There is a new medicine now available for lowering cholesterol and thereby intended to prevent deaths from coronary heart disease (CHD).
A few short-term trials have been published that have demonstrated that evolocumab (evo-locu-mab) lowers the blood level of cholesterol very significantly, beyond the effect of statins. But a demonstration of clinical benefit is much more important, especially as we know, that despite what we are told, cholesterol-lowering is not related to reduction in CHD death rate.
Evolocumab is produced by the pharmaceutical company Amgen (see below). It is a monoclonal antibody that inhibits “proprotein convertase subtilisin–kexin type 9 (PCSK9)” and it thereby lowers low-density lipoprotein (LDL) cholesterol levels in the blood. Metabolic details are not important to us at present. There are now many monoclonal antibody medications, ending in -mab, and used in a variety of clinical settings. They need to be given by injection or infusion and they are expensive. They can be dangerous.
A randomised controlled clinical trial (RCT) has now been published in the prestigious New England Journal of Medicine (the FOURIER study).
The study was of 27,564 patients, aged between 40 and 85 years, with known atherosclerotic cardio-vascular disease, with blood LDL-cholesterol level 1.8 mmol/L (70mg per decilitre) or above, and already receiving statin therapy. The study took place in 49 countries.
The subjects were randomly allocated to receive either evolocumab (13,784) by injection every two weeks (or every month in higher dose) or placebo (presumably saline) by injection (13,780).
The primary outcome endpoint in the trial was "a composite of cardiovascular death, myocardial infarction, stroke, hospitalization for unstable angina, or coronary revascularization”. The secondary endpoint was "a composite of cardiovascular death, myocardial infarction, or stroke”.
There was a large reduction in blood level of cholesterol in the treated group, by 59% compared to those receiving placebo. But did this translate into clinical benefit?
At first sight, “yes”. There was a reduction of endpoints in those receiving evolocumab compared to placebo.
These results represent proportionate reductions of 9.8% and 7.4% respectively. This sounds good, but I have previously criticised clinical trial results for displaying proportionate changes rather than absolute changes, which better represent the real world.
The absolute reductions of both primary and secondary event rates are 1.5% (11.3 - 9.8% and 7.4 - 5.9%). This means that 67 people (100 / 1.5) would need to be treated for about one year to prevent just one end-point. 67 is therefore the Number Needed to Treat (NNT) to achieve this.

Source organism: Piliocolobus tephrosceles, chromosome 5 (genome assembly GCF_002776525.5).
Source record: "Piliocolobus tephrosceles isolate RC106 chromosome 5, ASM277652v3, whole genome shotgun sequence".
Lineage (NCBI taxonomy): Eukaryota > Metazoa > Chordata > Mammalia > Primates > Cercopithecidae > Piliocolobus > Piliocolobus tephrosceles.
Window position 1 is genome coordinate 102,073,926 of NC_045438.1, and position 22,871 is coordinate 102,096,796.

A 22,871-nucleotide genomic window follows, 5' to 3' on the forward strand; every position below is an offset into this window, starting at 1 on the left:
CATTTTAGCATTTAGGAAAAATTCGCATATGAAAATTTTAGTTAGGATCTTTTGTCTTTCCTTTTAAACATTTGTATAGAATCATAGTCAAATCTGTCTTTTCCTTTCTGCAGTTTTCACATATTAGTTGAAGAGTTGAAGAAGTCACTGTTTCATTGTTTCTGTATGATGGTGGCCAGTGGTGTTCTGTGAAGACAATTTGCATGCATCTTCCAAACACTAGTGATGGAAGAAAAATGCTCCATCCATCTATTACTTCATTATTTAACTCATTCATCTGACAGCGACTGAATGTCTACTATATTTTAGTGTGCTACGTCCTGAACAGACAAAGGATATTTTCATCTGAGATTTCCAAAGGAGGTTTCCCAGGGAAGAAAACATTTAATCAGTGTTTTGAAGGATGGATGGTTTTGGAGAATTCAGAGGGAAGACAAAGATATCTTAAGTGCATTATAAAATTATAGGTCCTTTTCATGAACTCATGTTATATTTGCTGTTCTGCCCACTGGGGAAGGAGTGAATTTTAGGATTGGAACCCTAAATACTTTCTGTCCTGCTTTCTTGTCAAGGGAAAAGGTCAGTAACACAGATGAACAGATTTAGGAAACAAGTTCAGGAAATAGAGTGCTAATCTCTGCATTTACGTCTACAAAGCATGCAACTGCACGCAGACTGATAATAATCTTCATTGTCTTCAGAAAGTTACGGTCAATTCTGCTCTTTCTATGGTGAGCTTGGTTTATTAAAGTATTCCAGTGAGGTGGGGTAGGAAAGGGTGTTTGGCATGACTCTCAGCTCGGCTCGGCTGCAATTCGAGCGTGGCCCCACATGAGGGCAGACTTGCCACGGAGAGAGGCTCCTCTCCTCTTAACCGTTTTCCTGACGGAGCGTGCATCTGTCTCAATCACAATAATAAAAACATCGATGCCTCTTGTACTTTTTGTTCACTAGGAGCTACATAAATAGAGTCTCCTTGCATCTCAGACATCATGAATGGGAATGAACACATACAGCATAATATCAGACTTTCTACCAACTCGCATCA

What we are not told in the summary becomes more interesting than what we are told, but the details can be found in the full paper.
The composite endpoints mix deaths with non-fatal events, and this is a dubious method of analysis. There is in fact a slight excess of deaths in the evolocumab treated group than in the placebo group, but this is hidden within the composite bundle of events.
The strange thing is that the trial was stopped prematurely, when the median duration of treatment was just 22 weeks, and when the subjects recruited later had been in the trial for just a very short time. The initial plan had been to continue the trial for 4 years duration of treatment, and so why had it been stopped so early? The reason given is that at 48 weeks from the onset of the trial the result had shown a benefit from evolocumab – that is in the composite bundle analysis.
But at 48 weeks (the longest time that a subject had been in the trial) there was a slight excess of deaths in the evolocumab group, deaths from any cause and also deaths from cardiovascular disease.
The excess of deaths was small and when the trial was stopped it had not reached statistical significance. It would require 1000 people to receive the medication for about one year for one excess death to occur. But after 4 years (when the trial was planned to end) it almost certainly would have reached statistical significance. Premature ending of the trial avoided this likely serious and negative conclusion.
Conflicts of Interest
We must ask ourselves: is the trail really objective and honest? The trial results were presented with significant “spin”, that is the political ploy of presenting bad news as good news, in this case as the composite endpoints. The spin was enabled by the process of the "bundle of composite endpoints", in which deaths were lost.
The names of the authors of the paper are shown above. A look at some of their details (showing declared conflicts of interest) will give a clue as to whether they might not be objective. Amgen is the pharmaceutical company that manufactures evolocumab.
RPG reports grants and personal fees from Amgen, during the conduct of the study; grants and personal fees from Amgen, Daiichi-Sankyo, and Merck; and personal fees from Amarin, American College of Cardiology, Angel Med, Beckman-Coulter, Boehringer Ingelheim, Bristol- Myers Squibb, CVS Caremark, GlaxoSmithKline, Janssen, Lexicon, Portola, Pfizer, Regeneron, Sanofi-Aventis, St Jude, and Stealth Peptides, outside from the submitted work.
TRP reports grants and personal fees from Amgen, during the conduct of the study; and personal fees from Amgen, Sanofi, Merck, Boehringer-Ingelheim, and The Medicines Company, outside the submitted work.
GMDF reports grants and personal fees from Amgen, during the conduct of the study; grants and personal fees from Amgen and MSD; grants from Boton Scientific; and fees from LivaNova and Sima Tau, outside the submitted work.
ZAG reports personal fees from Amgen and Sanofi, during the conduct of the study.
RC reports grants from Pfizer– International Atherosclerosis Society; and personal fees from MSD, Bayer, Amgen, Boehringer Ingeslheim, Sanofi, AstraZeneca, NovoNordisk, Servier, and Kowa, outside the submitted work.
IG-B reports personal fees and non-financial support from Amgen and Sanofi; and personal fees from Eli Lilly, Regeneron, and Aegereon, outside the submitted work.
JL-M reports personal fees and non-financial support from Amgen and Sanofi; personal fees from MSD and Laboratorios Dr Esteve, outside the submitted work.
FM reports grants, personal fees, and non-financial support from Amgen, MSD, Sanofi, AstraZeneca, and Pfizer, during the conduct of the study.
BRO reports personal fees from Amgen, during the conduct of the study; participation on a data safety monitoring board for Accera; and grants from Long Term Care Group, Merck, Eli Lilly, TauRx, Janssen, Biogen, Avid, and Hoffman-La Roche, outside the submitted work.